Meals for soldiers in action
It’s about differences: cultural, culinary and, why not, caloric. It’s about trying to preserve the ordinary and the familiar when the extraordinary and the unknown take over. It’s about tasting home while faraway from homeland, and surely, it’s about the upcoming Expo2015. But first and foremost, K-Ration, the military food exhibition currently held at the Triennale Design Museum, is about design: the one that redeems the beauty of function.
…rigorous functional discipline and performance often leads to products that are unconditionally beautiful, in which function taken to the highest degree generates the same level of aesthetic value.
Giulio Iacchetti, designer and curator of the Exhibition
What’s that “K”
To clear your curiosity on the name, “K” stands for Keys: the initial of an American couple, Ancel and Margaret Keys who, during World War II, introduced an individual daily military food ration, drawing inspiration from the Mediterranean diet.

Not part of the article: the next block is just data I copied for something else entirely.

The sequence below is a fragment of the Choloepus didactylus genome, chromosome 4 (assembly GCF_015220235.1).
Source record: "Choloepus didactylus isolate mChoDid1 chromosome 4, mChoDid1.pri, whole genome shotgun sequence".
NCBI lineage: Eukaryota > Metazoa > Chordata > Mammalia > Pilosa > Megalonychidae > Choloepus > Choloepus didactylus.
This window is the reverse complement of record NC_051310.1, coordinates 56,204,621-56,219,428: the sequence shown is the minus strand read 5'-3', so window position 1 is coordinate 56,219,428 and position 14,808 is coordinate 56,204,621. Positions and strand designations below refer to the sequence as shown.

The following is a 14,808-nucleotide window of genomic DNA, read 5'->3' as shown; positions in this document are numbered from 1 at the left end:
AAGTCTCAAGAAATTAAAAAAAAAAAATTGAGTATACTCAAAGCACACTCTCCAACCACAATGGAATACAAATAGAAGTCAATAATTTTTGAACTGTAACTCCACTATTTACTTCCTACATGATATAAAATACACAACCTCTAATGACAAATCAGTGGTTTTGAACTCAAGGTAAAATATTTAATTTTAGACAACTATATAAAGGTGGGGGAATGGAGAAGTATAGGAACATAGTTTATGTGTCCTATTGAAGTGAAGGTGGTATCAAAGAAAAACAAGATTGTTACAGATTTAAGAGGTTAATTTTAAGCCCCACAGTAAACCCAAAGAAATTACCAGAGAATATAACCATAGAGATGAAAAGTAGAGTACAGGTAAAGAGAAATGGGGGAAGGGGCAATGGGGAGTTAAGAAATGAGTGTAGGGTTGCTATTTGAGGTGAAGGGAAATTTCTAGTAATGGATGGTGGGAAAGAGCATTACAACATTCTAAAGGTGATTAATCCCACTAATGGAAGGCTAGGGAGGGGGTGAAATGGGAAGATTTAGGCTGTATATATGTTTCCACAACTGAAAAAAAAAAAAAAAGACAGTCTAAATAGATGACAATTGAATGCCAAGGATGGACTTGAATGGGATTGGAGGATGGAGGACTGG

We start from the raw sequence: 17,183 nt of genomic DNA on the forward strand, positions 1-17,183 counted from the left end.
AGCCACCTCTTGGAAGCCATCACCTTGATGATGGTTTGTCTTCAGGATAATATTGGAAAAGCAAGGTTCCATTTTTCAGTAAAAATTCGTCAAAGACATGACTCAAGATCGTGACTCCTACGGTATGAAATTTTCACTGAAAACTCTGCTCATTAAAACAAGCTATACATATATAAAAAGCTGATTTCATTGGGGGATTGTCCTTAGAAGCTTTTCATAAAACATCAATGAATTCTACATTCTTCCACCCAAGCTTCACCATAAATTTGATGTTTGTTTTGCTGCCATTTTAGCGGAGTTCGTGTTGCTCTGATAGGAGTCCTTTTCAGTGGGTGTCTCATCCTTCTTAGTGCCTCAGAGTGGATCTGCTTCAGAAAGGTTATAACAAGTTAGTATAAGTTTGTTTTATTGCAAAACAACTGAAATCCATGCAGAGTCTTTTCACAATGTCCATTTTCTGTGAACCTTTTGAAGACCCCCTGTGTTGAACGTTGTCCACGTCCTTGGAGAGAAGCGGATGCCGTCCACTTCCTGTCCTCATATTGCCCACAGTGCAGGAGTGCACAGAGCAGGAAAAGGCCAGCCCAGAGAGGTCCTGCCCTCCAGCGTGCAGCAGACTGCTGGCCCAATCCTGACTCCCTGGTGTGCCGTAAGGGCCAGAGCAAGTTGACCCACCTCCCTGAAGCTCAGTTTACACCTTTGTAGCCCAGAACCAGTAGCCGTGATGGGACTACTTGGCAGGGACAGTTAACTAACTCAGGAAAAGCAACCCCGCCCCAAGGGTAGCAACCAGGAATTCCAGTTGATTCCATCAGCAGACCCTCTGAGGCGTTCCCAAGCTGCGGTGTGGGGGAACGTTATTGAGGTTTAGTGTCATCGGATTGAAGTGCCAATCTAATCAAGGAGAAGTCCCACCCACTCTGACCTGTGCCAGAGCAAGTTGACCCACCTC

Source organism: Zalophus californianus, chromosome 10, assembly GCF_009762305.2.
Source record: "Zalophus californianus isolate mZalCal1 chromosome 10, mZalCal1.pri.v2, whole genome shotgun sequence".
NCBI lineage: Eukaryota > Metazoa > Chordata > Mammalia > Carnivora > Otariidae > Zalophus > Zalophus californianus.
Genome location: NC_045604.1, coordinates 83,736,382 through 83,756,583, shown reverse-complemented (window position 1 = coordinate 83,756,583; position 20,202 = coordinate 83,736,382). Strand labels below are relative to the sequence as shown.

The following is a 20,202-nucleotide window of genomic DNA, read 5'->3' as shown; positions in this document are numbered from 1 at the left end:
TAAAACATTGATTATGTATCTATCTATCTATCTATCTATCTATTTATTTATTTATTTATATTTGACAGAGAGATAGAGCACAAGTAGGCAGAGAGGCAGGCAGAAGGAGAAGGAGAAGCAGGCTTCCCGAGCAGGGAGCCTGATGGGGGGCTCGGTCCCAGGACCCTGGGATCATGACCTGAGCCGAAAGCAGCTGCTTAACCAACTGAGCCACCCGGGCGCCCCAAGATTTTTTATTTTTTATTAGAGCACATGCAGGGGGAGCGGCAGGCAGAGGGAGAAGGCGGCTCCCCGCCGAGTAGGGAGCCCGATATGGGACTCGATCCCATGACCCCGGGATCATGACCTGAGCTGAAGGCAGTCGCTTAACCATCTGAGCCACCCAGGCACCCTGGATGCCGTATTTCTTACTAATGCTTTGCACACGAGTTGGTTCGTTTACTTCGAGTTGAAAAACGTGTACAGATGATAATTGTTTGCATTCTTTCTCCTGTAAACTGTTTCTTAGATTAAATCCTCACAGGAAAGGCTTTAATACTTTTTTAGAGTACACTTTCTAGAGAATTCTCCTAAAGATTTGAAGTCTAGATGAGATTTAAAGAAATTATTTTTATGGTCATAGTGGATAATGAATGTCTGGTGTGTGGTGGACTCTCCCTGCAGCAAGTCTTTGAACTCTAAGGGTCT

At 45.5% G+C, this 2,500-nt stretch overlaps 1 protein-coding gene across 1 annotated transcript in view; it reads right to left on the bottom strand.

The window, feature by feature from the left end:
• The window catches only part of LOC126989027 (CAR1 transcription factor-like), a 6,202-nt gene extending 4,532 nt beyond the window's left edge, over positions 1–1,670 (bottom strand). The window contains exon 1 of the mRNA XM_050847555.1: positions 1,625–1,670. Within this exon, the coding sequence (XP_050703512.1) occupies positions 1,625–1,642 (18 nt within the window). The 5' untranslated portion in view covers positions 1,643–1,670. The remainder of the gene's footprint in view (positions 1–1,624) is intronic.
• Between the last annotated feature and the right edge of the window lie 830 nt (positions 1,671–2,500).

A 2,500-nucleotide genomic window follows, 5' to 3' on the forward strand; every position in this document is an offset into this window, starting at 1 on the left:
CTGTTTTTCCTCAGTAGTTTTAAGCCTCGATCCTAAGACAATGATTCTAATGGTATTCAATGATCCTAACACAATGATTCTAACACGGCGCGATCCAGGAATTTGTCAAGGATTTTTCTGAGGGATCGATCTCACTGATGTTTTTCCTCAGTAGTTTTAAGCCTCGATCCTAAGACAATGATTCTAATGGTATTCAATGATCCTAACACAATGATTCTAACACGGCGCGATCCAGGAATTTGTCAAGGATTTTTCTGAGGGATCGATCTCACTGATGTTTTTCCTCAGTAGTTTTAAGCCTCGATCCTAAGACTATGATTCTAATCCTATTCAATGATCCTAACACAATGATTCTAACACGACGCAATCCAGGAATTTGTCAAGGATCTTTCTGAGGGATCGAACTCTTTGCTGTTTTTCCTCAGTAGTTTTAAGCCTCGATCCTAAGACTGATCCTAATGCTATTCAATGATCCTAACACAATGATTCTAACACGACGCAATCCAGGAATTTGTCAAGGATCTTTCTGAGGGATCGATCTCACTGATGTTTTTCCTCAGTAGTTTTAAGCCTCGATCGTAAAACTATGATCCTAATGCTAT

In fact, Dr. Ancel Keys was also known as Mr. Cholesterol, a curious nickname he carried thanks to a huge international study he’d conducted examining links between heart disease, cholesterol and diet, in seven countries: Italy, Greece, Yugoslavia, the Netherlands, Finland, the United States, and Japan. In 1959, the Keys published Eat Well and Stay Well, a bestseller cookbook promoting the Mediterranean diet. With the royalties from the book, they bought a house in Naples, Italy where lived happily ever after: Ancel Keys died at the age of 100 (a tangible proof of his lifetime studies on the healthy diet).
K-Ration: military field rations from twenty international armies
All photographs are courtesy of Fabrizia Parisi.